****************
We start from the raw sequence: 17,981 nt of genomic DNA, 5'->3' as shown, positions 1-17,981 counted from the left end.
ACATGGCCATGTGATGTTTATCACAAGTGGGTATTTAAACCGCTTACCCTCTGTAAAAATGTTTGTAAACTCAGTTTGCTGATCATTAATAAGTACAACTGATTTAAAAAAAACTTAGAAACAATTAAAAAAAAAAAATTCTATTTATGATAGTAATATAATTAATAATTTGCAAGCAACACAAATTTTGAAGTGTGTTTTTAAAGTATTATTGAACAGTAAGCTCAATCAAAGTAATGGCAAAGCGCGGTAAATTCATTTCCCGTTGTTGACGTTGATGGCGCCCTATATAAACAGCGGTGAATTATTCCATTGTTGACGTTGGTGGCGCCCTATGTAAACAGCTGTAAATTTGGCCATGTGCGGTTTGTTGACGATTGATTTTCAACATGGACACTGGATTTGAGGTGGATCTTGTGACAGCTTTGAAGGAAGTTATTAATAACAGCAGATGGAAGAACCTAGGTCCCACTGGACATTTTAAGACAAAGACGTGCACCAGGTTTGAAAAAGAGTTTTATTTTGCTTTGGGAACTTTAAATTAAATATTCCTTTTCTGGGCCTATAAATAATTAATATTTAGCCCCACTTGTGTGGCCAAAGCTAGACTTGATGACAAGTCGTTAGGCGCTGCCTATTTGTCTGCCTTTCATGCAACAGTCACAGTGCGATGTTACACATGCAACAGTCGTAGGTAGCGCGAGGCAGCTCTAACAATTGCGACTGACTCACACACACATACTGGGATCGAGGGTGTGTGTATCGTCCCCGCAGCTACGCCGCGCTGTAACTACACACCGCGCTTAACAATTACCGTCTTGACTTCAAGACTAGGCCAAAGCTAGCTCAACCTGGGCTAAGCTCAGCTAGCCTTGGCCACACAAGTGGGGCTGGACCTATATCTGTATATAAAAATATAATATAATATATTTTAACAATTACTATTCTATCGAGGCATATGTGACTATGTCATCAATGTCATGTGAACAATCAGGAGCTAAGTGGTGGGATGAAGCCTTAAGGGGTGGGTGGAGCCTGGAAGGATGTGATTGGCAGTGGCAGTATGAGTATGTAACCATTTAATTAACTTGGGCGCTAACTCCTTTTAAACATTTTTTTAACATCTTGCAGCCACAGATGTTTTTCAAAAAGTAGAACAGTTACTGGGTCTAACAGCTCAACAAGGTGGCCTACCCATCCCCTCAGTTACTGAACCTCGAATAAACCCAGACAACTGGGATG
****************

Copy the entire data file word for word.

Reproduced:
We start from the raw sequence: 17,981 nt of genomic DNA, 5'->3' as shown, positions 1-17,981 counted from the left end.
ACATGGCCATGTGATGTTTATCACAAGTGGGTATTTAAACCGCTTACCCTCTGTAAAAATGTTTGTAAACTCAGTTTGCTGATCATTAATAAGTACAACTGATTTAAAAAAAACTTAGAAACAATTAAAAAAAAAAAATTCTATTTATGATAGTAATATAATTAATAATTTGCAAGCAACACAAATTTTGAAGTGTGTTTTTAAAGTATTATTGAACAGTAAGCTCAATCAAAGTAATGGCAAAGCGCGGTAAATTCATTTCCCGTTGTTGACGTTGATGGCGCCCTATATAAACAGCGGTGAATTATTCCATTGTTGACGTTGGTGGCGCCCTATGTAAACAGCTGTAAATTTGGCCATGTGCGGTTTGTTGACGATTGATTTTCAACATGGACACTGGATTTGAGGTGGATCTTGTGACAGCTTTGAAGGAAGTTATTAATAACAGCAGATGGAAGAACCTAGGTCCCACTGGACATTTTAAGACAAAGACGTGCACCAGGTTTGAAAAAGAGTTTTATTTTGCTTTGGGAACTTTAAATTAAATATTCCTTTTCTGGGCCTATAAATAATTAATATTTAGCCCCACTTGTGTGGCCAAAGCTAGACTTGATGACAAGTCGTTAGGCGCTGCCTATTTGTCTGCCTTTCATGCAACAGTCACAGTGCGATGTTACACATGCAACAGTCGTAGGTAGCGCGAGGCAGCTCTAACAATTGCGACTGACTCACACACACATACTGGGATCGAGGGTGTGTGTATCGTCCCCGCAGCTACGCCGCGCTGTAACTACACACCGCGCTTAACAATTACCGTCTTGACTTCAAGACTAGGCCAAAGCTAGCTCAACCTGGGCTAAGCTCAGCTAGCCTTGGCCACACAAGTGGGGCTGGACCTATATCTGTATATAAAAATATAATATAATATATTTTAACAATTACTATTCTATCGAGGCATATGTGACTATGTCATCAATGTCATGTGAACAATCAGGAGCTAAGTGGTGGGATGAAGCCTTAAGGGGTGGGTGGAGCCTGGAAGGATGTGATTGGCAGTGGCAGTATGAGTATGTAACCATTTAATTAACTTGGGCGCTAACTCCTTTTAAACATTTTTTTAACATCTTGCAGCCACAGATGTTTTTCAAAAAGTAGAACAGTTACTGGGTCTAACAGCTCAACAAGGTGGCCTACCCATCCCCTCAGTTACTGAACCTCGAATAAACCCAGACAACTGGGATG